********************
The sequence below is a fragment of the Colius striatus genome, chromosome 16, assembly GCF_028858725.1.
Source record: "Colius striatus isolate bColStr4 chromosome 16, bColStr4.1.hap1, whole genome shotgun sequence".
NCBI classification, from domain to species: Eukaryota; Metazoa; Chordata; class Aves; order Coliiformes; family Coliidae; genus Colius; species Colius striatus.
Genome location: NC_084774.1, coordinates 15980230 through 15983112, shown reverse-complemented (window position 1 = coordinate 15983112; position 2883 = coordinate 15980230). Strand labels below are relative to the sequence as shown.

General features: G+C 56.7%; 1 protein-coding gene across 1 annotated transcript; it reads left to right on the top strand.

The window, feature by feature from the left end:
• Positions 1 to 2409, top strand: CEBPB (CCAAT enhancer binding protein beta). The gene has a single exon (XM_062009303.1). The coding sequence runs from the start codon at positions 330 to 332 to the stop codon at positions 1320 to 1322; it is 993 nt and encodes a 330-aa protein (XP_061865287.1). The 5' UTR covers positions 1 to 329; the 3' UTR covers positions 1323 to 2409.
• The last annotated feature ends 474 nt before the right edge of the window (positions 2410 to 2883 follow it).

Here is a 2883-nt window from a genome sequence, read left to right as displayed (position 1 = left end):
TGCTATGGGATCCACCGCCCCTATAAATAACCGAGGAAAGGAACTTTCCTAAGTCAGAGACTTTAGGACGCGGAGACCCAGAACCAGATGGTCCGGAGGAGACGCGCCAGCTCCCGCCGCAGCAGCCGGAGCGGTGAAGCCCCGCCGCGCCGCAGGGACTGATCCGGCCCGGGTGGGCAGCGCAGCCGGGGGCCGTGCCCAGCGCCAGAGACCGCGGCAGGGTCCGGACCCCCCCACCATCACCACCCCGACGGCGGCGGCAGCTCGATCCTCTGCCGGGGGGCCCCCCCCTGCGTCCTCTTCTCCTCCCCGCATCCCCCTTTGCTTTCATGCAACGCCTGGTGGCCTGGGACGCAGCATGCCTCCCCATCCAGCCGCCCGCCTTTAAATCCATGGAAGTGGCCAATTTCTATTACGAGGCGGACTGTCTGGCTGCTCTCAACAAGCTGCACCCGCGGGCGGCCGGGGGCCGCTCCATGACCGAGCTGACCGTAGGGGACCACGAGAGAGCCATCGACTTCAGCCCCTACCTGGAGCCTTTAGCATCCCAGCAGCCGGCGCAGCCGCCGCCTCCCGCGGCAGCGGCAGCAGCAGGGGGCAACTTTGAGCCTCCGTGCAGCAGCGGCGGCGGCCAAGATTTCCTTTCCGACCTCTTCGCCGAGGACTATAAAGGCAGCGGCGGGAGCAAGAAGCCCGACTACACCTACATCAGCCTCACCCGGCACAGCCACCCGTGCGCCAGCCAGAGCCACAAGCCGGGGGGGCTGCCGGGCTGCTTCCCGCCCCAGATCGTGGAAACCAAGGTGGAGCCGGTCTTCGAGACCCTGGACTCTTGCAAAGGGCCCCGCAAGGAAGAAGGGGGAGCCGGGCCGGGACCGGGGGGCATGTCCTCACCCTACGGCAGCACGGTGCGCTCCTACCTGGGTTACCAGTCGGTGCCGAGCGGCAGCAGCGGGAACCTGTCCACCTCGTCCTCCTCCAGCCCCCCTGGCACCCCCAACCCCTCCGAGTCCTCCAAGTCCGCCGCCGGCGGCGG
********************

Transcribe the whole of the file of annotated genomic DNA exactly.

The sequence below is a fragment of the Colius striatus genome, chromosome 16, assembly GCF_028858725.1.
Source record: "Colius striatus isolate bColStr4 chromosome 16, bColStr4.1.hap1, whole genome shotgun sequence".
NCBI classification, from domain to species: Eukaryota; Metazoa; Chordata; class Aves; order Coliiformes; family Coliidae; genus Colius; species Colius striatus.
Genome location: NC_084774.1, coordinates 15980230 through 15983112, shown reverse-complemented (window position 1 = coordinate 15983112; position 2883 = coordinate 15980230). Strand labels below are relative to the sequence as shown.

General features: G+C 56.7%; 1 protein-coding gene across 1 annotated transcript; it reads left to right on the top strand.

The window, feature by feature from the left end:
• Positions 1 to 2409, top strand: CEBPB (CCAAT enhancer binding protein beta). The gene has a single exon (XM_062009303.1). The coding sequence runs from the start codon at positions 330 to 332 to the stop codon at positions 1320 to 1322; it is 993 nt and encodes a 330-aa protein (XP_061865287.1). The 5' UTR covers positions 1 to 329; the 3' UTR covers positions 1323 to 2409.
• The last annotated feature ends 474 nt before the right edge of the window (positions 2410 to 2883 follow it).

Here is a 2883-nt window from a genome sequence, read left to right as displayed (position 1 = left end):
TGCTATGGGATCCACCGCCCCTATAAATAACCGAGGAAAGGAACTTTCCTAAGTCAGAGACTTTAGGACGCGGAGACCCAGAACCAGATGGTCCGGAGGAGACGCGCCAGCTCCCGCCGCAGCAGCCGGAGCGGTGAAGCCCCGCCGCGCCGCAGGGACTGATCCGGCCCGGGTGGGCAGCGCAGCCGGGGGCCGTGCCCAGCGCCAGAGACCGCGGCAGGGTCCGGACCCCCCCACCATCACCACCCCGACGGCGGCGGCAGCTCGATCCTCTGCCGGGGGGCCCCCCCCTGCGTCCTCTTCTCCTCCCCGCATCCCCCTTTGCTTTCATGCAACGCCTGGTGGCCTGGGACGCAGCATGCCTCCCCATCCAGCCGCCCGCCTTTAAATCCATGGAAGTGGCCAATTTCTATTACGAGGCGGACTGTCTGGCTGCTCTCAACAAGCTGCACCCGCGGGCGGCCGGGGGCCGCTCCATGACCGAGCTGACCGTAGGGGACCACGAGAGAGCCATCGACTTCAGCCCCTACCTGGAGCCTTTAGCATCCCAGCAGCCGGCGCAGCCGCCGCCTCCCGCGGCAGCGGCAGCAGCAGGGGGCAACTTTGAGCCTCCGTGCAGCAGCGGCGGCGGCCAAGATTTCCTTTCCGACCTCTTCGCCGAGGACTATAAAGGCAGCGGCGGGAGCAAGAAGCCCGACTACACCTACATCAGCCTCACCCGGCACAGCCACCCGTGCGCCAGCCAGAGCCACAAGCCGGGGGGGCTGCCGGGCTGCTTCCCGCCCCAGATCGTGGAAACCAAGGTGGAGCCGGTCTTCGAGACCCTGGACTCTTGCAAAGGGCCCCGCAAGGAAGAAGGGGGAGCCGGGCCGGGACCGGGGGGCATGTCCTCACCCTACGGCAGCACGGTGCGCTCCTACCTGGGTTACCAGTCGGTGCCGAGCGGCAGCAGCGGGAACCTGTCCACCTCGTCCTCCTCCAGCCCCCCTGGCACCCCCAACCCCTCCGAGTCCTCCAAGTCCGCCGCCGGCGGCGG